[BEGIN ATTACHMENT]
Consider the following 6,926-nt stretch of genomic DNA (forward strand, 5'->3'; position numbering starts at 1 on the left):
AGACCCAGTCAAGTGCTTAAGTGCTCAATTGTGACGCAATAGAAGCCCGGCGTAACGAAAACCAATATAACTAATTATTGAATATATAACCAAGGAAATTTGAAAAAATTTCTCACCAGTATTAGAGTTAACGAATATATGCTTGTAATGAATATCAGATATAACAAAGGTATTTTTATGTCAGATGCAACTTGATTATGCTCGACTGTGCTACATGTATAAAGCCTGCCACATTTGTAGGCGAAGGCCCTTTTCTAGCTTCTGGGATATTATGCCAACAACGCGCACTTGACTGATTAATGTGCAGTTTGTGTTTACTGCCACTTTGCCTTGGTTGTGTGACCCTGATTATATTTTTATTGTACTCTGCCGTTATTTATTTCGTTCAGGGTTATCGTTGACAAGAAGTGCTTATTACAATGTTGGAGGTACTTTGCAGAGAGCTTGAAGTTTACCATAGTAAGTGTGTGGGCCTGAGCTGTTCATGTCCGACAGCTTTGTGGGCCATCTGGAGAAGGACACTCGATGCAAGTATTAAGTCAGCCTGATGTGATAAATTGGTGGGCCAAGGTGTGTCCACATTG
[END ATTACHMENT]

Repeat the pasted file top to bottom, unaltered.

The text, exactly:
Consider the following 6,926-nt stretch of genomic DNA (forward strand, 5'->3'; position numbering starts at 1 on the left):
AGACCCAGTCAAGTGCTTAAGTGCTCAATTGTGACGCAATAGAAGCCCGGCGTAACGAAAACCAATATAACTAATTATTGAATATATAACCAAGGAAATTTGAAAAAATTTCTCACCAGTATTAGAGTTAACGAATATATGCTTGTAATGAATATCAGATATAACAAAGGTATTTTTATGTCAGATGCAACTTGATTATGCTCGACTGTGCTACATGTATAAAGCCTGCCACATTTGTAGGCGAAGGCCCTTTTCTAGCTTCTGGGATATTATGCCAACAACGCGCACTTGACTGATTAATGTGCAGTTTGTGTTTACTGCCACTTTGCCTTGGTTGTGTGACCCTGATTATATTTTTATTGTACTCTGCCGTTATTTATTTCGTTCAGGGTTATCGTTGACAAGAAGTGCTTATTACAATGTTGGAGGTACTTTGCAGAGAGCTTGAAGTTTACCATAGTAAGTGTGTGGGCCTGAGCTGTTCATGTCCGACAGCTTTGTGGGCCATCTGGAGAAGGACACTCGATGCAAGTATTAAGTCAGCCTGATGTGATAAATTGGTGGGCCAAGGTGTGTCCACATTG